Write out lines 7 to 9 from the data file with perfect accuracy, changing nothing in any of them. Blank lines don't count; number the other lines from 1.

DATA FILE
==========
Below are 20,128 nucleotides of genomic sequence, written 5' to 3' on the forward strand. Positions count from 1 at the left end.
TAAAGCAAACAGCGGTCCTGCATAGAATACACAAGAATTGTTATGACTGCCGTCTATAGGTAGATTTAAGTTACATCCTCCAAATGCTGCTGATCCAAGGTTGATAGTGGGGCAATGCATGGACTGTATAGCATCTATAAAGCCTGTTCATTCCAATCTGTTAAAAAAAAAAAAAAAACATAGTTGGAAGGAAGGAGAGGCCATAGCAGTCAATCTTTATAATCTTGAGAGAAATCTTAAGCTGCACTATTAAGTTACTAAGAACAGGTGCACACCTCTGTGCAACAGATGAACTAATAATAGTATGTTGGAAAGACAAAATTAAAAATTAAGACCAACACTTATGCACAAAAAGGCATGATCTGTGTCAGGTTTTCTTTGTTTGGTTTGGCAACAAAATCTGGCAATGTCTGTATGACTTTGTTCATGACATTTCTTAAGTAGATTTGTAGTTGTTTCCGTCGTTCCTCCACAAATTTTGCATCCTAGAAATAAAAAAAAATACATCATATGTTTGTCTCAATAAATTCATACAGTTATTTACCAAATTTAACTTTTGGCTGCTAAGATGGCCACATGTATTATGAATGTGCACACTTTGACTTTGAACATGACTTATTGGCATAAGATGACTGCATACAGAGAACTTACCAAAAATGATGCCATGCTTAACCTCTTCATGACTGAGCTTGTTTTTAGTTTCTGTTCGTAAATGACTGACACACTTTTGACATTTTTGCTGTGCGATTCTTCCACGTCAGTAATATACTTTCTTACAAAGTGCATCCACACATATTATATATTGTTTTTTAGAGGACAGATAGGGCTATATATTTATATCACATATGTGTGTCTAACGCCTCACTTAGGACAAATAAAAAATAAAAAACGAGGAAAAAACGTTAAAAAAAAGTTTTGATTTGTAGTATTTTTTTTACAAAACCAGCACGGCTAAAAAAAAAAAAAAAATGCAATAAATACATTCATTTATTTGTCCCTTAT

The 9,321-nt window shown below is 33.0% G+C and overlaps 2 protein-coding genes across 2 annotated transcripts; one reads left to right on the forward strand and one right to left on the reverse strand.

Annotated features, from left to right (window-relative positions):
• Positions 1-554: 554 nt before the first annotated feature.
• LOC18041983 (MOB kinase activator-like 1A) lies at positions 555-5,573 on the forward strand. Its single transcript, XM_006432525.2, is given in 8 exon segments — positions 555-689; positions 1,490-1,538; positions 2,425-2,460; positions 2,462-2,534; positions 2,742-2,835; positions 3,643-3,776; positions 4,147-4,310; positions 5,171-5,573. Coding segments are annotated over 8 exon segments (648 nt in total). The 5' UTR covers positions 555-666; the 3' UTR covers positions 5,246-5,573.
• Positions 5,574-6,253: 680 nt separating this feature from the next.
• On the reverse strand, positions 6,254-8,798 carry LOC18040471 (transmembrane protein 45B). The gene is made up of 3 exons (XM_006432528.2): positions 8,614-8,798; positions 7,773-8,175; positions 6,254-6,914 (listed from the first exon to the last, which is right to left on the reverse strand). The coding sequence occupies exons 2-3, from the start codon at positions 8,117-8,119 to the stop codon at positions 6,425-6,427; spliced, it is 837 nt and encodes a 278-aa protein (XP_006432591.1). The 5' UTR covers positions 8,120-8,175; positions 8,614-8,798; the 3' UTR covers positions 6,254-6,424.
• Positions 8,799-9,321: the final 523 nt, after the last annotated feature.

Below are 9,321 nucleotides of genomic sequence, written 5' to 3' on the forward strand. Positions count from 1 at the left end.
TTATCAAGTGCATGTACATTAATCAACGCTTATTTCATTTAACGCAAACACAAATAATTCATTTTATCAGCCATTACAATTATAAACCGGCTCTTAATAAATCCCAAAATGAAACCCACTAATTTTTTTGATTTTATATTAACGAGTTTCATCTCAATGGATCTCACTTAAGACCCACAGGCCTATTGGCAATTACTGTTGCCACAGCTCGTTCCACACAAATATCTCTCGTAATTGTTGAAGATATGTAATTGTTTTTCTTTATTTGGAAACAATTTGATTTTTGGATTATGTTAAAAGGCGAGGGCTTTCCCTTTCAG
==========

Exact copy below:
• Positions 5,574-6,253: 680 nt separating this feature from the next.
• On the reverse strand, positions 6,254-8,798 carry LOC18040471 (transmembrane protein 45B). The gene is made up of 3 exons (XM_006432528.2): positions 8,614-8,798; positions 7,773-8,175; positions 6,254-6,914 (listed from the first exon to the last, which is right to left on the reverse strand). The coding sequence occupies exons 2-3, from the start codon at positions 8,117-8,119 to the stop codon at positions 6,425-6,427; spliced, it is 837 nt and encodes a 278-aa protein (XP_006432591.1). The 5' UTR covers positions 8,120-8,175; positions 8,614-8,798; the 3' UTR covers positions 6,254-6,424.
• Positions 8,799-9,321: the final 523 nt, after the last annotated feature.